Resident Skirts Constitution By Displaying Nativity In Truck
A resident of Arkansas was able to skirt the laws of the Constitution by leaving a Nativity in a pickup truck.
The Baxter County Courthouse in Mountain Home, Arkansas was ground zero for a Freedom of Religion lawsuit in 2015. According to this story in the Baxter Bulletin, a privately-owned Nativity had been set up on the courthouse grounds each holiday season for decades, without issue, until recently: in 2015, a resident requested permission to erect a "Happy Winter Solstice" banner. That request was denied and, soon after, the lawsuit was filed.
A judge ruled in favor of the woman requesting to erect the sign - which gave the county 2 choices: either allow displays from different faiths or allow no displays at all.
The county chose to not allow displays from other faiths on the premises, so now NO religious displays are allowed on the courthouse grounds at all which, in my opinion, is a loss for everyone involved. Not all think that way, though - especially this Facebook user:
Christians, here is a way to look at the loss of this on our square. We really won one for our God. If we had stuck with fighting this in court and won, we would have had to look at all the other peoples sinful stuff they would put up on our square, so really it is a win for our God because we stopped the sinful stuff from being put up. We have got to win everyone we can for God. No matter how we do it. Wouldn't you agree? - Arlene Whiting, Facebook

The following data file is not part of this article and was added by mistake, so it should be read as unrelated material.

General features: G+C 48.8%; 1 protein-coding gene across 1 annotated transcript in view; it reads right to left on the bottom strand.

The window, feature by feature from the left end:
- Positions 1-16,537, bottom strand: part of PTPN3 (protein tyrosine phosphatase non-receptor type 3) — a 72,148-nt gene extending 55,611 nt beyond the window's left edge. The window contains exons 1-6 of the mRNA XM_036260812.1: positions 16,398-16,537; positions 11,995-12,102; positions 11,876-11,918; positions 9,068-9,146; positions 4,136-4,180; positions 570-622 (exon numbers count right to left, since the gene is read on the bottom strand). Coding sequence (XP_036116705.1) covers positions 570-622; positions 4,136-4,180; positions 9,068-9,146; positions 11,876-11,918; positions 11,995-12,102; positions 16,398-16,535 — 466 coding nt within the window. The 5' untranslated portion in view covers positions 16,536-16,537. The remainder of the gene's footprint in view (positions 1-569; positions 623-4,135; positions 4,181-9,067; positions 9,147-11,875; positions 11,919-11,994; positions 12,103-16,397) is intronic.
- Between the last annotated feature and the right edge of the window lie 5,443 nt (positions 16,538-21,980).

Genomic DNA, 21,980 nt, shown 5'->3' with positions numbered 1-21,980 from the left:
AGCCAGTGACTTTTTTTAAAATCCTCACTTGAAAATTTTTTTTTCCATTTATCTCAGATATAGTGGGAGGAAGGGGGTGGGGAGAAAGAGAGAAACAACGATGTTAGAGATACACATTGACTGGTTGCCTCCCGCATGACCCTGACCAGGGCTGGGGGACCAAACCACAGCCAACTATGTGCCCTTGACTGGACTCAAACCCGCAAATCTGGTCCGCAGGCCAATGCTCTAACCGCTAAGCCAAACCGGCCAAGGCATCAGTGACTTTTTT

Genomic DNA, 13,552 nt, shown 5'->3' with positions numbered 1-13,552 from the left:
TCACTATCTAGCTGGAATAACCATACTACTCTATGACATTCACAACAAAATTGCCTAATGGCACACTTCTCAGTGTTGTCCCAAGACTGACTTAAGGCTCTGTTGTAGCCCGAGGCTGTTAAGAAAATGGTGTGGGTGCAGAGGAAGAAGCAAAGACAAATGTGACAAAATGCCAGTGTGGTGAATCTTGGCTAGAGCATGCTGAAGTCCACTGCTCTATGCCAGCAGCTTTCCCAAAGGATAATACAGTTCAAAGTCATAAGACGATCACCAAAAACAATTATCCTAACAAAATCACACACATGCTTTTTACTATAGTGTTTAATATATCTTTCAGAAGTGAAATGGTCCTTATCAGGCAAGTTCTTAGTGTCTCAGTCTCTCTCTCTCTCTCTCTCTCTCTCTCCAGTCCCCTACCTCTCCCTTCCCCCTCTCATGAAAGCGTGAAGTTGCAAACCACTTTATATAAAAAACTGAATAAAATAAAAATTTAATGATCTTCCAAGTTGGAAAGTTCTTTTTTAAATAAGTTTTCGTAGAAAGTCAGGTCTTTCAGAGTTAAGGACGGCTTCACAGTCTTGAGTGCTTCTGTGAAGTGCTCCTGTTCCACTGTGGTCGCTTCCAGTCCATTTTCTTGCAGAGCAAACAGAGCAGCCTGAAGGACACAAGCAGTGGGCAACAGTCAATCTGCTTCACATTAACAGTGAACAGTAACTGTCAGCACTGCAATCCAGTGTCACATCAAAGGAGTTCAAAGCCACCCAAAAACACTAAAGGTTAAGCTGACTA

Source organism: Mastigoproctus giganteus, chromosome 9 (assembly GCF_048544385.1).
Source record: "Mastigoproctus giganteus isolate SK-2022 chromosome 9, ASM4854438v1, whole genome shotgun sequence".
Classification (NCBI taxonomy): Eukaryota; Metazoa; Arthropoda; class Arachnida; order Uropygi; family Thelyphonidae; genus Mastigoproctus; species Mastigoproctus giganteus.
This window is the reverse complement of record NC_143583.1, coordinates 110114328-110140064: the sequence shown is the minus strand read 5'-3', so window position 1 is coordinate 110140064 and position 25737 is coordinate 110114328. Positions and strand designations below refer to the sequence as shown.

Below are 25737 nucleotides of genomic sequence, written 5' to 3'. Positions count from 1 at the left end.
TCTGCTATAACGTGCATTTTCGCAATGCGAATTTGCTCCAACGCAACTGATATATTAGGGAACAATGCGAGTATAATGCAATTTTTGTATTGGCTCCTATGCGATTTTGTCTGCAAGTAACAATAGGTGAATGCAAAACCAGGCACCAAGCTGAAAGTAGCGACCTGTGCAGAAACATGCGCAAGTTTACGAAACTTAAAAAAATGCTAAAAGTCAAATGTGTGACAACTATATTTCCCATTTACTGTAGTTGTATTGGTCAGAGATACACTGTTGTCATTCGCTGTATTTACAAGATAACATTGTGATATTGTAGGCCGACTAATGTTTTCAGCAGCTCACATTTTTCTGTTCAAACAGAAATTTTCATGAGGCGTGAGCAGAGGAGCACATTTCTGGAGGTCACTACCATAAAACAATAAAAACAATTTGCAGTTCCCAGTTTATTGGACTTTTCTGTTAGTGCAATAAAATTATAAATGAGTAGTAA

In other words, "If you aren't a member of our club, you don't get to have a say in our community". Am I right? Why isn't she willing to share the space with other religions? Wouldn't it be most fair to allow people of all faiths a platform in the public space since it's those very people who make up the community? I just don't get it.
Anyhoot, to skate the ruling, someone pulled up at the courthouse with the display in the back of their pickup truck.
Where there's a loophole, there's a way!
Happy Winter Solstice, y'all, and Merry Christmas.